The Ingredients is a column devoted to breaking down the components of a new film release with some focus on influential movies that came before. As always, these posts look at the entire plots of films and so include SPOILERS.
The James Bond series is something of a hub in the course of film and pop culture history. As iconic as it is on its own, it tends to be informed by other material as often as it does the informing. In the beginning, for example, the movies were highly influenced by the works of Alfred Hitchcock. Author Ian Fleming even wished for Hitch to direct the first movie adapted from his 007 novels. And Cary Grant was famously sought for the part of Bond, which would have been interesting had he continued with the second film, From Russia With Love, given how much it calls to mind North by Northwest.
Instead, little-known Sean Connery embodied the character, and after the first two installments made the actor famous, Hitch cast him in Marnie. As usual, the director capitalized on a movie star’s pre-existing notoriety, his screen value, which makes it quite difficult for us to see Connery’s Marnie character, Mark Rutland, as anything but James Bond as a wife-raping publisher. Hitch went another step with his next film, Torn Curtain, which was an admitted direct response to the 007 films. He wrote to Francois Truffaut in 1965:
“In realizing that James Bond and the imitators of James Bond were more or less making my wild adventure films, such as North by Northwest wilder than ever, I felt that I should not try go one better. I thought I would return to the adventure film, which would give us the opportunity for some human emotions in situations that were not so bizarre.”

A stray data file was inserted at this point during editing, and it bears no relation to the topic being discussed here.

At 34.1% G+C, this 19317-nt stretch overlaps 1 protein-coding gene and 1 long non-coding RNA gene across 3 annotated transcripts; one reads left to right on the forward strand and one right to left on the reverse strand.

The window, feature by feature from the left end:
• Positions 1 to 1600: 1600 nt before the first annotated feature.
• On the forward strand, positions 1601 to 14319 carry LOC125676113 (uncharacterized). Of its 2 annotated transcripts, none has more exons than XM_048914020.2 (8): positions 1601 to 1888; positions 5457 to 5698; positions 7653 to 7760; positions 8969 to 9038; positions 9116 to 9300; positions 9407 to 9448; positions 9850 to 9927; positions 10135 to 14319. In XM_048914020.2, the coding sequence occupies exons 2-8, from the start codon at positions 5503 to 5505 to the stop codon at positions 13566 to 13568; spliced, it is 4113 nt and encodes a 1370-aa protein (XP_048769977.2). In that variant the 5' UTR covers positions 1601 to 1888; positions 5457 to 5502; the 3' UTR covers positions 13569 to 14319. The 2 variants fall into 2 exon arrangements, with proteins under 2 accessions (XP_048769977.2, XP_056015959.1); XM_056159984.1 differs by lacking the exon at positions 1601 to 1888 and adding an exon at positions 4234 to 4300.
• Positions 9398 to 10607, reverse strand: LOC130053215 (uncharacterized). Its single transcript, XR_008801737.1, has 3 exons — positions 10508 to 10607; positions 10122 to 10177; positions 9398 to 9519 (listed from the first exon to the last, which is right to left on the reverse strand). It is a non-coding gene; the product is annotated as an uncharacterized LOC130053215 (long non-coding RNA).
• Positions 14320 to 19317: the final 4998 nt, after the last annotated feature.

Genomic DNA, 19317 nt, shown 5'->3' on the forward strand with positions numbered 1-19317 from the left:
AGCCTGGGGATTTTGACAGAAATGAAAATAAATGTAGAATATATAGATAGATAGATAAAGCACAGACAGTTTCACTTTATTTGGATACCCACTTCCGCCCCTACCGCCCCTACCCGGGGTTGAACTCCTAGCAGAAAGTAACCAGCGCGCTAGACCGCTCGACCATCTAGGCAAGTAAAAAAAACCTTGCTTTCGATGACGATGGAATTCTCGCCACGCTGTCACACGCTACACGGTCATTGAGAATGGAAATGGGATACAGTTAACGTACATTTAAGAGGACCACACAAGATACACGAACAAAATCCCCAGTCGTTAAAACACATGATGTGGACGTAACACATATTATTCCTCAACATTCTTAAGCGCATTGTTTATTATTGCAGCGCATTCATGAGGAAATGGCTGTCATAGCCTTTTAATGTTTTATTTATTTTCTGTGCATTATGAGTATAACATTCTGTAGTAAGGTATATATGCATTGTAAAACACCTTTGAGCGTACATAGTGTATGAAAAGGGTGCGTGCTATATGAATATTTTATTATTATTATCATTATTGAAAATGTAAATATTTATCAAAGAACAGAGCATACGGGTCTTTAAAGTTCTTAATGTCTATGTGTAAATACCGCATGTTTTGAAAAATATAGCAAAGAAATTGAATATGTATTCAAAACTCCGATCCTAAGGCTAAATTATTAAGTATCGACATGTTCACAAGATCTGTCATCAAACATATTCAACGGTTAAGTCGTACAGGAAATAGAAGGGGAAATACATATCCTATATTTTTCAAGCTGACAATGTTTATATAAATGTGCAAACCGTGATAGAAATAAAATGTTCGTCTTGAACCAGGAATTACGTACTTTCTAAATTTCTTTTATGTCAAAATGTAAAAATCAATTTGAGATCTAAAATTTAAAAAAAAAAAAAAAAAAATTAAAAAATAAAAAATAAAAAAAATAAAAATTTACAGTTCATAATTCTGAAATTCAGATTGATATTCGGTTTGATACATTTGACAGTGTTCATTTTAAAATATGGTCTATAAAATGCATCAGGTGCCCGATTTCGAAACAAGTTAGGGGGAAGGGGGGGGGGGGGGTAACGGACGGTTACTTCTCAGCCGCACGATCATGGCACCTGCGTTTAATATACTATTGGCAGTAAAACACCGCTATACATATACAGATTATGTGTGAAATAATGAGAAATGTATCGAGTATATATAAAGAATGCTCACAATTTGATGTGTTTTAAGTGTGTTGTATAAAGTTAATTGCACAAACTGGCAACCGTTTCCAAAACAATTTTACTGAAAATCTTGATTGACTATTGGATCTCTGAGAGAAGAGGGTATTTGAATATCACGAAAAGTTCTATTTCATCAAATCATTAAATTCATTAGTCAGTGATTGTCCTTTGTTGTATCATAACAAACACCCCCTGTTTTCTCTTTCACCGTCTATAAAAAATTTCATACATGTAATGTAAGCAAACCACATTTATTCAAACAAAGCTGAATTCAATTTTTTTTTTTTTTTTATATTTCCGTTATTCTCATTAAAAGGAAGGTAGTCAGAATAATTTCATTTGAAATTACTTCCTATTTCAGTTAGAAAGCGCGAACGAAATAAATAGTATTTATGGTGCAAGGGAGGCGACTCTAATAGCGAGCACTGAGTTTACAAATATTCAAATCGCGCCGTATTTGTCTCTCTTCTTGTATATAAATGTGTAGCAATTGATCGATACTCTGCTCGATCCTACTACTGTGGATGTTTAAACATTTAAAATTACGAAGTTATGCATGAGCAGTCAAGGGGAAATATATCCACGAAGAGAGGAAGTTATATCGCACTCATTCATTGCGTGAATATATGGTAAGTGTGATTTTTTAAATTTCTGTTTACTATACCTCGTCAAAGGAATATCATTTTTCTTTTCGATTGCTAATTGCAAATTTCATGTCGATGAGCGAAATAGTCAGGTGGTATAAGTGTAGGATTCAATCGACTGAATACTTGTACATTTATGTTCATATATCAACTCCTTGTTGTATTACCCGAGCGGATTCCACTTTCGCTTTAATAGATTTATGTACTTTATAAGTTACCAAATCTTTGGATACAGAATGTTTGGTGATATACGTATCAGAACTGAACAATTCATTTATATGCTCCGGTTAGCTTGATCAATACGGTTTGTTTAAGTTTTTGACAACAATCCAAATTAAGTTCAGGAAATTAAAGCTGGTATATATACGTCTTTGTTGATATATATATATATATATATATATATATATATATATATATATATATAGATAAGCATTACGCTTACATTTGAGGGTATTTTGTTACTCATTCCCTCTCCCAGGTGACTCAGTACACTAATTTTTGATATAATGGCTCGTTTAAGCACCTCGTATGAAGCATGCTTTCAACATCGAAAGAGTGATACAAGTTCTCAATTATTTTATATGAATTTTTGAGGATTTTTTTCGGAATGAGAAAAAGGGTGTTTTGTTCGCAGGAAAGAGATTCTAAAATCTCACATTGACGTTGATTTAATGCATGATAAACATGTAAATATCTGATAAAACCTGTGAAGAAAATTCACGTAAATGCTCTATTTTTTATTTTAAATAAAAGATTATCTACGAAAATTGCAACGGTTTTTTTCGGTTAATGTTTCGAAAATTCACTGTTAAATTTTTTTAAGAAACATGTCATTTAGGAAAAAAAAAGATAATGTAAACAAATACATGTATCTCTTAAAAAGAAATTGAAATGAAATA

With years under its belt, the Bond series has become like a mobile library, loaning out this and that plot line and character archetype for parody or knockoff, while also taking in second-hand stories where it can. It’s incredible that for so many years the franchise inspired copycats the world over, and yet once Star Wars came out the Bond producers had to go and sell itself short with a knockoff. The constantly ripped off became the rip off with Moonraker, and it’s no wonder many fans think it the worst of all the 23 films.
Just before that one, The Spy Who Loved Me seemed to have a little fun with Steven Spielberg’s Jaws. While sharks have been a staple for Bond villains since the beginning and so nothing new to this sequel, the introduction of a henchman named “Jaws” (also seen in Moonraker) had to have been an intentional nod to the horror blockbuster, which was a much greater hit than the Bond movies had been of late.
So, it isn’t too much of a bother when the series looks to other hits for inspiration. Like how Quantum of Solace appears to be mimicking the Bourne series’ editing style (the fault there is in the choice, not in the choosing). And like now, the way Skyfall is being discussed as a Bond movie that borrows a lot from Christopher Nolan, specifically his Batman films. The conversation isn’t exactly negative. Wired‘s Lewis Wallace intro’s a list of “10 Ways Skyfall Borrows from the Dark Knight Playbook” by writing, “there’s an undeniable whiff of bat clinging to the latest 007 film. And that’s a good thing.”
Wallace notes how Skyfall director Sam Mendes has “flip-flopped” on acknowledging Nolan’s influence, telling The Playlist that The Dark Knight was a “game changer for everybody,” then telling The Metro that he “didn’t feel directly influenced” and “would have made the movie the same way had I seen The Dark Knight or not.” Of course, there is the matter of Javier Bardem‘s villain, Raoul Silva, reminding many viewers of Heath Ledger‘s Batman baddie. Elsewhere, I noted how the character, primary motivation aside, “almost seems to also just be doing it all to have some crazed, anarchistic fun, like the Joker but more brilliant.”